The Oamaru Racecourse has been converted into a motorhome city.
As the site of the 64th New Zealand Motor Caravan Association National Rally, it is the temporary parking place for some 650 vans from all around New Zealand.
Convener Bill Paton, of Oamaru, said it took the committee of 10 two years to organise the event. This week’s tasks included marking out sites for each van, pitching a giant marquee in which to stage three nights of live entertainment, and setting up smaller tents for trade displays relating to motorhomes.
The rally dates back to 1958, when the inaugural gathering of just six vans was held at Clifton, Hawkes Bay.
By 1971, Hampden hosted 23 vehicles, then the 21st rally was scaled up at the Trentham Memorial Park Showgrounds and the format was established.
Most attendees were arriving yesterday in time for a happy hour and meet and greet session in the marquee.
Today’s programme begins at 8am with registrations, then music from local performers John and Linda Cant at 8.30am. The opening ceremony is followed by the first of the weekend’s tours to Riverstone Castle and Parkside Quarries and shuttle bus trips into Oamaru. A “pet area” will be open at the racecourse, games played, and raffles held.
Tonight Johnny and the Cashtones and Gordon Ronson would entertain the crowd.
Tomorrow’s activities start with walking and cycling groups heading off for some exercise. Craft classes and trade displays are added to the tours to Riverstone, Parkside, and Oamaru.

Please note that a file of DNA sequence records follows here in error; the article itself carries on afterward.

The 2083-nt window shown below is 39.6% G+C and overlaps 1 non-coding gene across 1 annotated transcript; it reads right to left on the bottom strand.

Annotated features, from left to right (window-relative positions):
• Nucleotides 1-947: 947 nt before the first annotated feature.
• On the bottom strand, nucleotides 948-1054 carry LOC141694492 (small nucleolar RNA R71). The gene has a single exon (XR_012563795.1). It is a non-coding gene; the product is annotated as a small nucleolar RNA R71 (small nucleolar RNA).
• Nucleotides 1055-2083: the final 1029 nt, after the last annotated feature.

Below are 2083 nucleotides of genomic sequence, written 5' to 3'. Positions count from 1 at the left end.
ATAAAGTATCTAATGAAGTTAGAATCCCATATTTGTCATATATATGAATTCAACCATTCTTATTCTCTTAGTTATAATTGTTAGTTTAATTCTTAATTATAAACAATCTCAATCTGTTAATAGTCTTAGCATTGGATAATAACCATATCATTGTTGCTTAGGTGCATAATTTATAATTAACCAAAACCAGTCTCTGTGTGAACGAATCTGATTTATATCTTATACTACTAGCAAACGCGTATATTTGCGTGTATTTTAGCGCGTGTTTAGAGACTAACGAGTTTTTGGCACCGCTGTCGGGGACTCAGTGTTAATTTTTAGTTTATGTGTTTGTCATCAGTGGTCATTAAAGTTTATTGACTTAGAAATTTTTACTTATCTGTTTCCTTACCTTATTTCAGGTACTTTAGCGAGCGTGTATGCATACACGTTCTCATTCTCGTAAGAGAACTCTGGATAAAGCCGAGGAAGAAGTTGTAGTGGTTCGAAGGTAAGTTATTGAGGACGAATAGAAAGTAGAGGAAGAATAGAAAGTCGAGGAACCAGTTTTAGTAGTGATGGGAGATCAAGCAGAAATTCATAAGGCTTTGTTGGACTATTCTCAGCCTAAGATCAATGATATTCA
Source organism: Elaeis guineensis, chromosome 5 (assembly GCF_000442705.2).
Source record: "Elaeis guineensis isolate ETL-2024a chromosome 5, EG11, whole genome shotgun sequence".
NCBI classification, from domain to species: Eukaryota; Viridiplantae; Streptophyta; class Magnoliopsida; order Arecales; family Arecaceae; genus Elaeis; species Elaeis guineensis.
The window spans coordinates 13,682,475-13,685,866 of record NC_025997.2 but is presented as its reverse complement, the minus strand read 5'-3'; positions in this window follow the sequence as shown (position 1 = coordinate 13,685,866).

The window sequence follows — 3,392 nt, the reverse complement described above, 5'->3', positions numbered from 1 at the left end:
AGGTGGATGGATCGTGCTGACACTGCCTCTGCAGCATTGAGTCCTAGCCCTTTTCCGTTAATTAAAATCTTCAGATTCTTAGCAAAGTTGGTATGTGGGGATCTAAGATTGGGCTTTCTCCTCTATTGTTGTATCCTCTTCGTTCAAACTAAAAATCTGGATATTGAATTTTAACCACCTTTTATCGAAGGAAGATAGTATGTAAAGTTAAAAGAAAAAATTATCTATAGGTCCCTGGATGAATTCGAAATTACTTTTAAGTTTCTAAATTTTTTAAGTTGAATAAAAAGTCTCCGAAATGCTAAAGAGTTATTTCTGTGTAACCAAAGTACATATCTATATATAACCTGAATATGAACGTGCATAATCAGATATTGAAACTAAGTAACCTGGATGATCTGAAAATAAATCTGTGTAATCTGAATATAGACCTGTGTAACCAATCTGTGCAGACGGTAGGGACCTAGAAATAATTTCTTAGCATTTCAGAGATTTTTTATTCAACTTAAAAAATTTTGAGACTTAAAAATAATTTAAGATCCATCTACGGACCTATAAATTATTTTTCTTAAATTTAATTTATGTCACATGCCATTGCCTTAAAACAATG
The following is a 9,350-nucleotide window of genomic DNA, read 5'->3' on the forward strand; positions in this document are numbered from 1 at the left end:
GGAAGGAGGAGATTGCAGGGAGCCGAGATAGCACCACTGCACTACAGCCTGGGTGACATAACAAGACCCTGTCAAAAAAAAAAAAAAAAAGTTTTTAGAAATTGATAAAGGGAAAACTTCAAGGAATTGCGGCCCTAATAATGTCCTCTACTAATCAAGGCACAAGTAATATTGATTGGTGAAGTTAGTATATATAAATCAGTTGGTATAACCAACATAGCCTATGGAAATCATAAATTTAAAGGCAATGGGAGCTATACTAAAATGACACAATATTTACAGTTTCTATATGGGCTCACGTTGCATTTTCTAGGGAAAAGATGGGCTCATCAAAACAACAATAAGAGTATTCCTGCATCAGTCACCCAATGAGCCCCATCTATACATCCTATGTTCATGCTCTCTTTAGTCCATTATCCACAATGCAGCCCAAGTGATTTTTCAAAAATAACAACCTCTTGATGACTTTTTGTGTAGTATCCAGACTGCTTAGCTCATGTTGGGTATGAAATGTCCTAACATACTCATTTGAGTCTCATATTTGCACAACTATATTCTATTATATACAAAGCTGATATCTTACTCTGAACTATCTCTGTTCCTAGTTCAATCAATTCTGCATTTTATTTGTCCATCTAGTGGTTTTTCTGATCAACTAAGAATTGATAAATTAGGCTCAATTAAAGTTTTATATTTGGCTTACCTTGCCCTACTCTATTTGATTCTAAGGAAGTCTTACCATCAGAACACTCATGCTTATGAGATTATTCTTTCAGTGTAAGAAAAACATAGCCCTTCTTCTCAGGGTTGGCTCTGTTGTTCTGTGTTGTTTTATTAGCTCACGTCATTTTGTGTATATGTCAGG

A market day and public open day from 10am to 3pm allow everyone to go and see what motorhome life is all about.
Among the afternoon pastimes are a pet fancy dress competition, a display by the North Otago Dog Agility Club, and a ukulele jam. John McCabe is the evening entertainer.
Sunday dawns with an interdenominational church service, continues with more tours to Riverstone, Parkside, and Oamaru, and proceeds with a pet and owner look-alike, karaoke, and judging of an Oamaru stone carving contest.
The closing ceremony and flag lowering is scheduled for 7.15pm, followed by a performance from Christchurch group Vague As Brothers.
Mr Paton said Oamaru was a popular choice for the rally, because of its proximity to interesting places to visit and the accessibility of the base camp.
“People in Northland were dying to come here. Then they had health issues and couldn’t make it.
“They were heartbroken because they couldn’t come to Riverstone Castle.”
He loved the lifelong friendships he had made within the motorhome community.